China has put all its “chips” into China’s fledgling semiconductor industry.
Many companies are charging into the semiconductor industry. The trend, with the encouragement of the Chinese Communist Party (CCP), is occurring because of pressure from the Trump administration to cut off Chinese technology companies from U.S. chips.
But this latest chip rush may also create vast inefficiencies, divert local resources into wasteful ventures, and usher in a 21st-century version of the “Great Leap Forward”—the disastrous 1950s plan by Mao Zedong to surpass the West in steel production that resulted in mass famine and economic despair.
The need to invest in indigenous semiconductor capabilities is borne out of necessity. China’s chipmaking industry has increasingly been marginalized by U.S. pressure.
Last month, China’s biggest chip fabricator, SMIC, was put on a special entities list by the U.S. Commerce Department, meaning it needs special permission to work with U.S. suppliers. The move bars SMIC from importing critical materials and equipment from U.S. suppliers needed to manufacture chips, and is another blow to Chinese telecommunications giant Huawei, which is SMIC’s largest customer and itself banned by the United States.
In another hit to China’s chip ambitions, global chip giant Intel Corp. on Oct. 21 agreed to sell its China-based NAND flash memory manufacturing business to South Korea’s SK Hynix for $9 billion. Not only were no Chinese candidates considered as a potential buyer—due to Intel’s fear of U.S. rejection of the deal—the sale has strengthened a regional semiconductor competitor in South Korea.
These actions have caused Beijing to increase its rhetoric against U.S. sanctions.
“We need to prepare for a ‘new long march,’” according to an editorial in the state media Global Times. “If China cannot step over the decisive threshold of technological innovation, it will be a humiliation.”
China also is taking action to slow U.S. chip dominance. Chinese companies including Huawei have petitioned Beijing to reject a proposed takeover bid of British semiconductor firm Arm Ltd. by U.S.-based chip company Nvidia Corp., which includes its subsidiary Arm China, a major supplier to Chinese companies including Huawei. The fear is that Nvidia-Arm may be barred from working with Chinese customers post-acquisition.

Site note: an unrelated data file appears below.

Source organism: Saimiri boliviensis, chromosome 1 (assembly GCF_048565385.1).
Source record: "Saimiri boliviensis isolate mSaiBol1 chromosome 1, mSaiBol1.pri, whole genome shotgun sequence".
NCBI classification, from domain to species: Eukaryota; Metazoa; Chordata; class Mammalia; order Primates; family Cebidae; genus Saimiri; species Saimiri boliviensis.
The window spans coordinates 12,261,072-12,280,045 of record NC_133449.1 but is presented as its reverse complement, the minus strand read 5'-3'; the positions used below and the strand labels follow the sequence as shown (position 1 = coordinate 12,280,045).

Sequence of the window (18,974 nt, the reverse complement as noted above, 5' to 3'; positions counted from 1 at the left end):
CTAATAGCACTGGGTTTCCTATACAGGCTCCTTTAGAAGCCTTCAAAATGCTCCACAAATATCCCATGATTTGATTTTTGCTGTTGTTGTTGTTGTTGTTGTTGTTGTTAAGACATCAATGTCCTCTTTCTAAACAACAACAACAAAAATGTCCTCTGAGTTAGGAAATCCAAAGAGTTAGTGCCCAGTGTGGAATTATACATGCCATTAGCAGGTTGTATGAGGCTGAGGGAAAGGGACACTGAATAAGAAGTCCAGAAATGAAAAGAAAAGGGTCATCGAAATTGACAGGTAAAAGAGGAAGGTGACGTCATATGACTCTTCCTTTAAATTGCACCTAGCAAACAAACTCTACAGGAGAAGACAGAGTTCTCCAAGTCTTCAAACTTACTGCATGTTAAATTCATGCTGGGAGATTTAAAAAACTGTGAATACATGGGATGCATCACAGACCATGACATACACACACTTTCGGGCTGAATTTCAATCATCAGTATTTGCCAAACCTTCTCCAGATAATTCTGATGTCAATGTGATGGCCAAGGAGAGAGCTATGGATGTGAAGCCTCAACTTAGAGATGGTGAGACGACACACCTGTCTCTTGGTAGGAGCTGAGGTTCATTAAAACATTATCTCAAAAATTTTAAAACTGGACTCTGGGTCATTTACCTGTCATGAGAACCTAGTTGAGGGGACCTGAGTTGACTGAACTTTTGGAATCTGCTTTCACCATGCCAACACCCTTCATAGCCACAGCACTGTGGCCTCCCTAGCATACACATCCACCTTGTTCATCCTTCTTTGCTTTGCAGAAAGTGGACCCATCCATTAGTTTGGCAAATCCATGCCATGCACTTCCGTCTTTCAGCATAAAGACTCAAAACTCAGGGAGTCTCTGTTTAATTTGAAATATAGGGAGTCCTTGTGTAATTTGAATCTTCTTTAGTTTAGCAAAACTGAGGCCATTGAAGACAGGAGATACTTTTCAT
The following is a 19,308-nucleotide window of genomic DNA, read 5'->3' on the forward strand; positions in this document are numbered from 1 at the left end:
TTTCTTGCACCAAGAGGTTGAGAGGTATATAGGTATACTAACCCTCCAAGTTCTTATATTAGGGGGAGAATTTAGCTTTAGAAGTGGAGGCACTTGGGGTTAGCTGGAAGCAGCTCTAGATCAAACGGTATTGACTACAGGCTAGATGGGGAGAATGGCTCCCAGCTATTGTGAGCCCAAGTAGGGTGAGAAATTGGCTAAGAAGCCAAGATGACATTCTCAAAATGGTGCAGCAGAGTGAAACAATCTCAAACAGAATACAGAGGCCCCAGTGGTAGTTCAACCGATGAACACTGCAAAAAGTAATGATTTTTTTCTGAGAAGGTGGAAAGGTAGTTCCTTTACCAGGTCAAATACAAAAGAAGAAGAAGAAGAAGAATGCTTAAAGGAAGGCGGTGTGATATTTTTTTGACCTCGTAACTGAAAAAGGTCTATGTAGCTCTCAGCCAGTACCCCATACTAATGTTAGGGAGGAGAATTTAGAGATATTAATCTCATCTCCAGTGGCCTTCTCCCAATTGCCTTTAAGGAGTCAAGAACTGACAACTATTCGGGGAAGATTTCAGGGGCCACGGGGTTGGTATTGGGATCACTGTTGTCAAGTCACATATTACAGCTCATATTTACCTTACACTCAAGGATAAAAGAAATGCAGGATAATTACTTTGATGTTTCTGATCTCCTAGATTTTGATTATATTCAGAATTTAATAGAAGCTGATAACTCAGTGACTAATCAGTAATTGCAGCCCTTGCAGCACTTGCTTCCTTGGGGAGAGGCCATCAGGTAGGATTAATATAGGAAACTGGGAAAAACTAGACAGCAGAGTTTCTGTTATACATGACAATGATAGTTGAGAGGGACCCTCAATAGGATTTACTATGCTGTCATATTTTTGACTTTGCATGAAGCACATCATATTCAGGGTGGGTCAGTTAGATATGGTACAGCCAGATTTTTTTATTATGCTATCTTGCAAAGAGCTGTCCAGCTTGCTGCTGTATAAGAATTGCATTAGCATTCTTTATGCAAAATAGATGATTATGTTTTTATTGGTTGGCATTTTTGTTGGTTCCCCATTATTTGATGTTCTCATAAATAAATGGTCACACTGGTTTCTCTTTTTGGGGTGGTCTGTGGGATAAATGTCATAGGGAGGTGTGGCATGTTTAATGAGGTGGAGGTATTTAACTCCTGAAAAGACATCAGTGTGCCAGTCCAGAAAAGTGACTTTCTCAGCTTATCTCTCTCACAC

All these events point to one conclusion—that the CCP is desperate to achieve semiconductor independence as soon as feasible. Its 14th five-year plan, assumed to be released early next year, should introduce massive financial incentives to encourage chip development.
Accordingly, there has been an explosion of new semiconductor firms sprouting across China. More than 13,000 Chinese companies registered themselves as “semiconductor companies” during the first nine months of 2020, according to a recent Financial Times report. A large portion of these companies shifted their focus to semiconductors from other products, aiming to become a national champion and receive government financial support.
Some of them had no prior experience manufacturing semiconductors—including companies previously in the automotive, fishing, and other sectors.
This rush into the semiconductor business by entrants with no prior experience recalls 1950s China, when peasants abandoned their fields to operate backyard furnaces churning out low-quality steel. The waste of resources and resulting famine from this “Great Leap Forward” ultimately caused Mao to lose support among Chinese people.
Already, there have been several high-profile failures in Beijing’s semiconductor push.
Earlier this year, construction on Wuhan Hongxin Semiconductor Manufacturing’s factory in Wuhan, Hubei Province, was halted because of a lack of financing. The project was supposed to be part of an ambitious $20 billion project to catapult Wuhan into a semiconductor manufacturing hub in central China, after several engineers were poached from Taiwan Semiconductor Manufacturing Co.
Tacoma Semiconductor Technology Co., a project founded in 2015 in Nanjing, declared bankruptcy in July after failing to draw funding. In another wasted investment, a $100 million factory called GlobalFoundries Chengdu Wafer Fab, set up jointly between U.S. firm GlobalFoundries and the city of Chengdu, was abandoned in May after two years. The factory has since been acquired by certain South Korean investors.
Perhaps realizing potential pitfalls, Beijing has vowed to strengthen the future supervision of new entrants into the semiconductor sector.
In the first seven months of 2020, about 60 billion yuan ($9 billion) has been invested in China’s semiconductor industry, Shanghai-based Winsoul Capital estimated in a South China Morning Post report.
Meng Wei, a spokeswoman with the National Development and Reform Commission, the regime’s planning agency, said at a press conference on Oct. 19 that “stalled projects and vacant manufacturing plants have wasted huge amounts of resources,” according to a report by Caixin, a mainland business magazine.
But Meng didn’t identify any specific failed projects, nor did she explain whether the regulator would investigate.
But with billions of dollars already invested into China’s semiconductor industry and little to show for it, the clock is ticking for Xi Jinping.
Views expressed in this article are the opinions of the author and do not necessarily reflect the views of The Epoch Times.